City Government

Published on February 25th, 2016 |


Reed vetoes Council action to stop parkland sewage spills

Within a few hours Tuesday of Mayor Kasim Reed’s administrative team committing to major efforts to eliminate sewage spills from polluting Peachtree Creek and Atlanta Memorial Park, the mayor vetoed a City Council resolution seeking urgent steps to eliminate the public health hazard.

Mayor Kasim Reed vetoes resolution to force city to clean up sewage in creeks and parks.

Mayor Kasim Reed vetoes resolution to force city to clean up sewage in creeks and parks.

During the Tuesday morning session of the city Utilities Committee, Mayor Reed’s Deputy Chief of Staff Katrina Taylor Park announced that Reed promised an aggressive approach to solving the sewage pollution problems that have plagued the park and Peachtree Creek basin.

That afternoon, the mayor’s veto letter was sent to the president and members of City Council, including those members who heard the earlier message at the Utilities Committee meeting.

In his veto letter, Reed said the resolution passed by City Council Feb. 15—which was introduced by Council members Mary Norwood, Felicia Moore and Andre Dickens—“falsely implies that the city is creating environmental hazards and is not in compliance with the law.”

In particular, Reed wrote, “Attachments 1-4 to the Resolution use inaccurate legal definitions and contain numerous errors. These attachments describe discharges from the city’s combined sewer system as combined sewer overflow (CSO) events, in contradiction of the definition of a ‘CSO event’ in the city’s permits and the Environment Protection Agency’s (EPA) mandatory CSO Control Policy.”

The mayor further stated that the attachments, which were not prepared by the city’s Department of Watershed Management, “misrepresent the size and duration of the discharge events.”

The letter adds, “The city is in compliance with its two federal Consent Decrees and operates its wastewater system in conformity with its federally-required permits.”

Pointing out that the Georgia Environmental Protection Division (EPD) had recently reissued the city’s wastewater control facility permits, Reed wrote, “The city’s new permits change the

Polluted waters in Peachtree Creek during the Dec. 24 major flooding.

Polluted waters in Peachtree Creek during the Dec. 24 major flooding.

terminology from ‘CSO discharge’ to ‘discharge’.”

“This revision does not alter the practical, legal effects of the permits, but clarifies the permit language, in line with mandate of the U.S. Congress that all permits conform to the EPA’s CSO Control Policy,” Reed concluded.

He asked City Council to sustain his veto of the resolution. Council will likely vote on this at its next meeting, March 7.

“The City Council is working with the administration to develop a new resolution which will be more general in its language, but no less resolved in its intent,” Councilwoman Norwood told BuckheadView.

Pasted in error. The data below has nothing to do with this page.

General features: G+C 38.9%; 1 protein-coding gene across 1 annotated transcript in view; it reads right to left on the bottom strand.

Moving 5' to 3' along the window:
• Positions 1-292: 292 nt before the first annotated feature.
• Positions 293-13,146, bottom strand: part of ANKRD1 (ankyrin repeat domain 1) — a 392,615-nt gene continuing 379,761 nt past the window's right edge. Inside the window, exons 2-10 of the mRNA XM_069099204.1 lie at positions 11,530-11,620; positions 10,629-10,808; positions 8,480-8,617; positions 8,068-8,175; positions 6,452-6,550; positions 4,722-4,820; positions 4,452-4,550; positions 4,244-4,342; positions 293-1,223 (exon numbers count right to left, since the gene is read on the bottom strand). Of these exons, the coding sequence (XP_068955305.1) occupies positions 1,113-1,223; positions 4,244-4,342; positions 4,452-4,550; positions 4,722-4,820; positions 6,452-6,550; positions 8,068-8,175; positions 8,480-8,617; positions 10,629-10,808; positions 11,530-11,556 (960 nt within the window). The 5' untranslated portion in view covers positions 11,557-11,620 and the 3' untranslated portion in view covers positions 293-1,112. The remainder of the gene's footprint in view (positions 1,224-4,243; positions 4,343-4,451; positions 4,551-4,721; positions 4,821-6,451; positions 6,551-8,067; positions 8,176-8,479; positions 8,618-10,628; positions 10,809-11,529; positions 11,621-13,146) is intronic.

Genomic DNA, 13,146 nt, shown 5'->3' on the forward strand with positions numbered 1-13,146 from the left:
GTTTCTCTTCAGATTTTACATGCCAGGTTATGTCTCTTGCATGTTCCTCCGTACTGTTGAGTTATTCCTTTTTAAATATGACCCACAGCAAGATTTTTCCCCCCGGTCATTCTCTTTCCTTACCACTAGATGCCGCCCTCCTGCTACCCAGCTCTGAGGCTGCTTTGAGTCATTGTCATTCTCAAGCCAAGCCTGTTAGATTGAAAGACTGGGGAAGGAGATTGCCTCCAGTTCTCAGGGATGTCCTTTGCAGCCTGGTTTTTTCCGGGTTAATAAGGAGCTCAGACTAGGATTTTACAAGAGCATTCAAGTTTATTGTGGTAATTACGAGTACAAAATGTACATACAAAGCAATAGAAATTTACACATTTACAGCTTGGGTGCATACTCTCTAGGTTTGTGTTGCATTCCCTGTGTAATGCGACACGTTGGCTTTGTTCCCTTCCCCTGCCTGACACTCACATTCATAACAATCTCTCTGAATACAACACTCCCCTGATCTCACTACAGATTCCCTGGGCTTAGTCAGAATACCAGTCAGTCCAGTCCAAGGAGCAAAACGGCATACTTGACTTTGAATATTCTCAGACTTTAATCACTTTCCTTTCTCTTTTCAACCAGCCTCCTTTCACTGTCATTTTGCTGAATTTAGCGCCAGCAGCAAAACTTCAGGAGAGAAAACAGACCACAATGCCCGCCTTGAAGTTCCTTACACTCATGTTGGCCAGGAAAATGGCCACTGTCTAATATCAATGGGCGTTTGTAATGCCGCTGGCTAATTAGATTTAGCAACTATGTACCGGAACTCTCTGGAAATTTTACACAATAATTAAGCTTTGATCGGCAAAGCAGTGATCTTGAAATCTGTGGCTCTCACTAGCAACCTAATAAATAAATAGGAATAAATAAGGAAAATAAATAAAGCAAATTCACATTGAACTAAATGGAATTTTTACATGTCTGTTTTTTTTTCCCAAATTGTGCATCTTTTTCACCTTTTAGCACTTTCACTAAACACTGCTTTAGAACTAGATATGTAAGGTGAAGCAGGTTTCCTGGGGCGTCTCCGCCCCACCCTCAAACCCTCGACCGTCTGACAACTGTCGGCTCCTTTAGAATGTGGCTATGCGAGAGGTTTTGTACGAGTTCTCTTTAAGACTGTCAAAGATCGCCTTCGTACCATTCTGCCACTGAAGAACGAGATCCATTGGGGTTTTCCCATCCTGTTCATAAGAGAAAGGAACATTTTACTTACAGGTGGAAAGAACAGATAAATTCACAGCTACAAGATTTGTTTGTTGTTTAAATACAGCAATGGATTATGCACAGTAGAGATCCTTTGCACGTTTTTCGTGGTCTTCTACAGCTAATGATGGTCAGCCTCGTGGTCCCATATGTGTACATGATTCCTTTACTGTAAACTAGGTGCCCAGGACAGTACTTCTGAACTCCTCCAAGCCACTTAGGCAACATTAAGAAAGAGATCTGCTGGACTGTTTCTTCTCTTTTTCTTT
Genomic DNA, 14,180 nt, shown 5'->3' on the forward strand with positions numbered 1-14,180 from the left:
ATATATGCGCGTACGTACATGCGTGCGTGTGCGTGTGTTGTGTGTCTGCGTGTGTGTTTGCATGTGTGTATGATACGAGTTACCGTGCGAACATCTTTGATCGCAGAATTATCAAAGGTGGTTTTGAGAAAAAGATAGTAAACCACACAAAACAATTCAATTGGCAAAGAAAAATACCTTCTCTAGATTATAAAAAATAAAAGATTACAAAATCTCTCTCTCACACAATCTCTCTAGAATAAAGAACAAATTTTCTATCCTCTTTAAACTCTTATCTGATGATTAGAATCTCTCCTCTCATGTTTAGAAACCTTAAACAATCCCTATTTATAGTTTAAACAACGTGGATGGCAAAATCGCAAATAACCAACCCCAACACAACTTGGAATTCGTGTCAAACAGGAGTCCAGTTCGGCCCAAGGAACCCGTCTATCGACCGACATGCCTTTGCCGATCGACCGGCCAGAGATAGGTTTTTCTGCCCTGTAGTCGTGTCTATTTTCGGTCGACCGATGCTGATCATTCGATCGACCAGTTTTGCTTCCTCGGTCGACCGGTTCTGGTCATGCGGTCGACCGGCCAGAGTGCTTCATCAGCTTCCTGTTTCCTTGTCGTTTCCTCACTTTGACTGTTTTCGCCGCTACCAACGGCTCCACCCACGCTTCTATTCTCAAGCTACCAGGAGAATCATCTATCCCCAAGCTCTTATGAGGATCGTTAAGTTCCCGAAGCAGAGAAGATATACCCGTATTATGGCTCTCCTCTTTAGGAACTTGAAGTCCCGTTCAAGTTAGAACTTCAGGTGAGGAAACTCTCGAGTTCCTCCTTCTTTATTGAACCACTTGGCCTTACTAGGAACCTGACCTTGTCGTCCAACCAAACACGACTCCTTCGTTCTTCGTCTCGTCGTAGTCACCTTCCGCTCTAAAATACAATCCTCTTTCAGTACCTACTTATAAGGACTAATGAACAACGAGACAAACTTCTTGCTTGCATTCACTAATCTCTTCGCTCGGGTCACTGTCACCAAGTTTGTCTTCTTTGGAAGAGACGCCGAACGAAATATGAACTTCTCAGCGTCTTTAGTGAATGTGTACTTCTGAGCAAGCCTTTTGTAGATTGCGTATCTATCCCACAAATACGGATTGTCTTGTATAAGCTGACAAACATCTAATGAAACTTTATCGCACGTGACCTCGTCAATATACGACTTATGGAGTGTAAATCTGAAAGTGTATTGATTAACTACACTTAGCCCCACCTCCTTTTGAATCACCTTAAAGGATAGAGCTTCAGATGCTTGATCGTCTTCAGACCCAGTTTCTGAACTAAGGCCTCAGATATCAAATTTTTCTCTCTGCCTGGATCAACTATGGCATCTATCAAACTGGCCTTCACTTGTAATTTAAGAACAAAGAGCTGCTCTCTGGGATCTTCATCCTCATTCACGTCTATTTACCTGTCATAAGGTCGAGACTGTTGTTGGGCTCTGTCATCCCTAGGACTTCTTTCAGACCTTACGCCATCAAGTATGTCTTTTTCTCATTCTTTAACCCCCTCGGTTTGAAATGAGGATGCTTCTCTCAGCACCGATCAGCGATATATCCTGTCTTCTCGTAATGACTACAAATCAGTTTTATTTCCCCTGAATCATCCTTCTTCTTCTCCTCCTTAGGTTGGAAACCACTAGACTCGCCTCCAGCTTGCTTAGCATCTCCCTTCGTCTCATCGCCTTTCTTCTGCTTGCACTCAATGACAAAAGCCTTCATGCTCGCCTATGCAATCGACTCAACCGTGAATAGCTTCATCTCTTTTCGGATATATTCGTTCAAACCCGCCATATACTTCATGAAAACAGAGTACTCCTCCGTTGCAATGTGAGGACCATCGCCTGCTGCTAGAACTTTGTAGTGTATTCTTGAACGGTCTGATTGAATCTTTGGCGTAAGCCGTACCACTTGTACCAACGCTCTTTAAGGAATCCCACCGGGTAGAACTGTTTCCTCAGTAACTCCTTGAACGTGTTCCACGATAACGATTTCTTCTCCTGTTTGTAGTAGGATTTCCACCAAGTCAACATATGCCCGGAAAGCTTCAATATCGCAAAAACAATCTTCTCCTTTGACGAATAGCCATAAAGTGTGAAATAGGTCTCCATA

“While there is a disagreement at City Hall in terminology, we all agree that it is unconscionable to have this degree of pollution in our city’s neighborhoods, creeks, and parks,” Norwood explained. “We are all committed to fixing this public health hazard that is plaguing our citizens. Their health and welfare is our responsibility and we all take that responsibility seriously.”

Buckhead resident and At-Large Councilwoman Norwood ran against Reed in the mayoral race, which Reed won by a slim margin. As long as they have been members of City Council, both

The flooding of polluted waters often goes right up to homes in south Buckhead.

The flooding of polluted waters often goes right up to homes in south Buckhead.

Norwood and Moore have had disputes with Atlanta mayors—especially Reed—involving challenges to city budget practices and over mayoral authority and transparency.

In this case, Norwood and Moore took the lead in an attempt to force the administration to recognize that there is indeed a major problem that exists—particularly associated with major rainfalls—in the Peachtree Creek basin and south Buckhead’s Memorial Park and to present a plan to City Council within 90 days to address those sewage discharges.

It appears from the commitments made before the Utilities Committee earlier on Tuesday, the resolution had its impact in moving the administration to urgent actions to deal with the sewage pollution problems.

However, to some observers, the veto of the council resolution seems to be the mayor’s way of sending a message that he is in charge and will call the shots. It remains to be seen whether City Council will sustain or override the mayor’s veto.

The next meeting of the City Council is in two weeks, leaving some time to work out an agreement that will benefit the city and its residents in this problem situation.

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